Recently, the Social Security Administration (SSA) released new Program Operating Manual System (POMS) provisions, which are essentially a set of guidelines utilized by eligibility workers processing claims for Social Security benefits that directly relate to special needs trusts. Although we received a peek into what the POMS might look like at the Special Needs Trust Conference last October, advocates were uncertain what the final provisions would be. Much to our delight, the new POMS promote flexibility. Understanding that there were a number of updates, I have incorporated some of the highlights I believe my clients will most appreciate:
GOODS AND SERVICES
A key element of a special needs trust is the “sole benefit rule.” Essentially, the SSA has held that all distributions must be for the sole benefit of the beneficiary, and those receiving an incidental benefit must contribute a pro rata share. POMS SI 01120.201.F.3.a now establishes a new “primary benefit” rule, thus recognizing that others will inherently receive an incidental benefit and that such incidental benefit is acceptable provided the purchase was for the beneficiary. The examples provided by SSA indicate that others may reside in a home owned by the trust, but that a car purchased by the trust, which is titled in the name of a non-beneficiary, used by the non-beneficiary daily, but also used to transport the beneficiary twice a month would not be considered for the primary benefit of the beneficiary.
One controversial inconsistency among the various regions has been the treatment of caregivers. The POMS now clarifies that a caregiver may be a family member, a non-family member, or a professional agency and that such a caregiver may provide companion services. A special needs trust may compensate such individuals for services and pay related expenses incurred by the provider during the course of service. The example provided by the SSA is payment for an admission ticket to a museum when accompanying the beneficiary. Additionally, the POMS were updated to clearly indicate that SSA should not request evidence of training for, or the income tax information of, family caregivers. Payment for such services shall be considered “reasonable” based on the time, effort, and prevailing rate of compensation for similar services within the geographic region.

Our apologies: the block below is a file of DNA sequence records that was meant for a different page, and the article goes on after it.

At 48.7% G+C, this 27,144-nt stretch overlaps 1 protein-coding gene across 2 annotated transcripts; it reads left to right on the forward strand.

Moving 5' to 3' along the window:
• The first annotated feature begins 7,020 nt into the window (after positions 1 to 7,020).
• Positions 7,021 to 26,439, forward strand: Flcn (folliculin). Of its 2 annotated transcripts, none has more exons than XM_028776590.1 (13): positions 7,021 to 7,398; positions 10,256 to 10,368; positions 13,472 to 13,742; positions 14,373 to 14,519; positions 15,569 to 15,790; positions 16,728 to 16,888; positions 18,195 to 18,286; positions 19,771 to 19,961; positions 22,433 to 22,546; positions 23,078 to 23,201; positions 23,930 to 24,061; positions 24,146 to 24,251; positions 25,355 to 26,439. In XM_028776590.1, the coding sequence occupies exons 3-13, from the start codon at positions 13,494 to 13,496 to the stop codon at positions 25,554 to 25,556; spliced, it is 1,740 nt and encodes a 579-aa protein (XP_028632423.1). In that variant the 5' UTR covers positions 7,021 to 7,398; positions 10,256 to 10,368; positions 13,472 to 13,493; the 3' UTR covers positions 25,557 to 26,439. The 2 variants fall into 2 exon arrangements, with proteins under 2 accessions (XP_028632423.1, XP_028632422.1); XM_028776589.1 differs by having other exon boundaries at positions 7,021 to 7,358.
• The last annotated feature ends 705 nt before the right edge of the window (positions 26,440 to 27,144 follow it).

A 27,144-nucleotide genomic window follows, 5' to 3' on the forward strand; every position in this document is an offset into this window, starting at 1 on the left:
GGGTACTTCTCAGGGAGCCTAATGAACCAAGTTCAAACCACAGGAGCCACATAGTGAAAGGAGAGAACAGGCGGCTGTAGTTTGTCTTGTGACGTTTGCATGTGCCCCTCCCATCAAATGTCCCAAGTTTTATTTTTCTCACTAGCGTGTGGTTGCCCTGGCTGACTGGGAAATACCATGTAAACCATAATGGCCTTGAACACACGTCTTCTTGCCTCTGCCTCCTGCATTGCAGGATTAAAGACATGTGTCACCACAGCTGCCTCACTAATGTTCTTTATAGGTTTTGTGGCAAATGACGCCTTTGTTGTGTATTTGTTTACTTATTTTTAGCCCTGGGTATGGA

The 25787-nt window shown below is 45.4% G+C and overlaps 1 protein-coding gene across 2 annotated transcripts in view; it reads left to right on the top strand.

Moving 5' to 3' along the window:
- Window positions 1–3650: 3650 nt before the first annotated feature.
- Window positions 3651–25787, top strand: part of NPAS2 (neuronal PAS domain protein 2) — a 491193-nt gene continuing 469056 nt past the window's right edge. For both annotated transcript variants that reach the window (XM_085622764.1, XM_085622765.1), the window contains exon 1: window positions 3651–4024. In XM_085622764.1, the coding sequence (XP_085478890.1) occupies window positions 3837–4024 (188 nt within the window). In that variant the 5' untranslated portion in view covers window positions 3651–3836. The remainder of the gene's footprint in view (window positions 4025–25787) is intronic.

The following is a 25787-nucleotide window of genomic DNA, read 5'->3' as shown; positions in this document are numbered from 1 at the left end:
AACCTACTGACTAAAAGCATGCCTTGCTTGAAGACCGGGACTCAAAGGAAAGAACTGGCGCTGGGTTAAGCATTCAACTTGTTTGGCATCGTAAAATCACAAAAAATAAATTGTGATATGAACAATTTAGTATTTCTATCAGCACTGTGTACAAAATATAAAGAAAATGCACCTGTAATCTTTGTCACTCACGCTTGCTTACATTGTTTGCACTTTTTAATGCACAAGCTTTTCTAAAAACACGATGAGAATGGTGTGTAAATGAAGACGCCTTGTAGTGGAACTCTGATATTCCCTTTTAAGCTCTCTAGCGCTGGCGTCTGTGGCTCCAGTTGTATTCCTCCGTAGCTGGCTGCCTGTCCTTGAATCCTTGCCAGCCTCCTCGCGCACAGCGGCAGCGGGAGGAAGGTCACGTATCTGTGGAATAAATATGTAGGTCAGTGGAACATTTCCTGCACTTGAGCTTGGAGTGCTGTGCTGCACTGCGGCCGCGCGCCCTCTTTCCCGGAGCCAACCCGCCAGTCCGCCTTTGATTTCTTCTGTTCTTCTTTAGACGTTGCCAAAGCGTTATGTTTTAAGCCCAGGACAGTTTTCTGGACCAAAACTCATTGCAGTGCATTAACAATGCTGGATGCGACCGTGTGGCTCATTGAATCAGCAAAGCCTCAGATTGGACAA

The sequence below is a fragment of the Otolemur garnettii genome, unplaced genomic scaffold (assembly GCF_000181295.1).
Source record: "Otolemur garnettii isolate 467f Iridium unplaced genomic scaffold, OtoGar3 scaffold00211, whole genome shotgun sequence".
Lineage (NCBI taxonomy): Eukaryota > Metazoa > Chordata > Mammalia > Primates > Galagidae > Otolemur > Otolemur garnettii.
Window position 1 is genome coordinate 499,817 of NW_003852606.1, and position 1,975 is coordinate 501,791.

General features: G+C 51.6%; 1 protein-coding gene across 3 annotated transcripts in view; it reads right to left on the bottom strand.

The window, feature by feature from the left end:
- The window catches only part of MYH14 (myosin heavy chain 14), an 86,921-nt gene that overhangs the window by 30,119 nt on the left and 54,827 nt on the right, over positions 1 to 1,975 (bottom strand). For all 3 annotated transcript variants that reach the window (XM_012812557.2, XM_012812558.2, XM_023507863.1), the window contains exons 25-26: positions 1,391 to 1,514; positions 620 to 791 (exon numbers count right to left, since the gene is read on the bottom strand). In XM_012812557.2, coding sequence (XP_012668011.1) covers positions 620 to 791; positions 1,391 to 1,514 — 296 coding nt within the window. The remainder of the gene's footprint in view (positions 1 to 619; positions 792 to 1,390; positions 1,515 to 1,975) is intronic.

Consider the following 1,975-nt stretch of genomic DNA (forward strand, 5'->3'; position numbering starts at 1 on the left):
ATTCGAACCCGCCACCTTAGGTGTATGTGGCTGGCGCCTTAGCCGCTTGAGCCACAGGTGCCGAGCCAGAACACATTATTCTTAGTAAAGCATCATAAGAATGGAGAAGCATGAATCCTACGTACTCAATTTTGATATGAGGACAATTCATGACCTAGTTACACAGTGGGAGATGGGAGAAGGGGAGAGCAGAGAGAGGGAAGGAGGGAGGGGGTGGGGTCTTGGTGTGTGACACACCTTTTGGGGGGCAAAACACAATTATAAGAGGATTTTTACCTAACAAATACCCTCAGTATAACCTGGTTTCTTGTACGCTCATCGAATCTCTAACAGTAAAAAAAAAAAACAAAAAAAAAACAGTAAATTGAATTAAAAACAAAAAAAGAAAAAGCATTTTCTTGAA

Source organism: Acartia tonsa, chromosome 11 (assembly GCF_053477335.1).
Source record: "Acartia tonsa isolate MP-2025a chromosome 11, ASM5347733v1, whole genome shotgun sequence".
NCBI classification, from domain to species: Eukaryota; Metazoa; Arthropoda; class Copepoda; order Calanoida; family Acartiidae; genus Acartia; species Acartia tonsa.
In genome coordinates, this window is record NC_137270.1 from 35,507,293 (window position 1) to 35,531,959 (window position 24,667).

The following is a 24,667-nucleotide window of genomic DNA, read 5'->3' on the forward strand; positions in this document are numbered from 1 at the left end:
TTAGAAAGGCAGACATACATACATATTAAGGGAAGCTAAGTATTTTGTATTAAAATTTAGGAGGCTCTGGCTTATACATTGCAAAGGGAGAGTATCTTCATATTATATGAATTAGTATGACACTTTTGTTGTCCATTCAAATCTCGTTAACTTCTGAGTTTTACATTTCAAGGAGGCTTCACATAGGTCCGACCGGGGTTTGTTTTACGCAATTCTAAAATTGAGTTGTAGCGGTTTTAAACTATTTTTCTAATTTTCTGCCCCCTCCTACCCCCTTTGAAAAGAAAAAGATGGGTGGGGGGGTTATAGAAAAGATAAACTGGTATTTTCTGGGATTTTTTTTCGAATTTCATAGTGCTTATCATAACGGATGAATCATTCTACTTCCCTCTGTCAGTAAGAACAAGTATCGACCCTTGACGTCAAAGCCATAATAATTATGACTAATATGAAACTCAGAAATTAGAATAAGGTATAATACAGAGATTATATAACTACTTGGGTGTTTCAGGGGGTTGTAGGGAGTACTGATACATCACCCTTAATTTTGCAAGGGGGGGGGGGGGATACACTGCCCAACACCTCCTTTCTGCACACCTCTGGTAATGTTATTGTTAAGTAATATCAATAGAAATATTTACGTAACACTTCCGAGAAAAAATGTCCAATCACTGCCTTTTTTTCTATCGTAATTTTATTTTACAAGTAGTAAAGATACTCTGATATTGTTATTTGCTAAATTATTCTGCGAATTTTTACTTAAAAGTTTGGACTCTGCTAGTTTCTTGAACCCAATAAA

SSA has consistently held that distributions to a pre-paid debit card owned by a beneficiary are treated like cash. The new POMS, however, clarifies that if the pre-paid debit card is owned by a special needs trust and controlled by the trustee such that the trustee is able to prevent the use of the card for food or shelter-related items, then distributions will be permitted. Although there may be a number of companies that have “administrator-managed prepaid debit cards,” the most commonly used by advocates would be True Link Financial. In fact, its the only financial product that is actually named in the POMS.
For years, the payment of non-beneficiary travel expenses, to include transportation, lodging and food, were unclear. Under the POMS, SSA has permitted that payment of non-beneficiary travel expenses when the attendance of the non-beneficiary is necessary to permit the beneficiary to travel. This would be applicable in the situations where a minor cannot travel unaccompanied, as well as beneficiaries that require extensive medical care. The ability for such care provider to pay his or her own travel expense is irrelevant in determining the reasonableness of the travel expense.
Additionally, the trust may pay for a non-beneficiary’s travel expenses when such travel is necessary “to ensure the safety or medical well-being of the trust beneficiary.” As a result, there is now clarification that travel expenses may be paid for by the trust when the non-beneficiary is traveling to oversee beneficiary’s living arrangements within some sort of facility or supported living arrangement. Additionally, the trust may pay for travel expenses of a trust fiduciary to ensure the welfare of the beneficiary when the beneficiary does not reside in an institutional setting.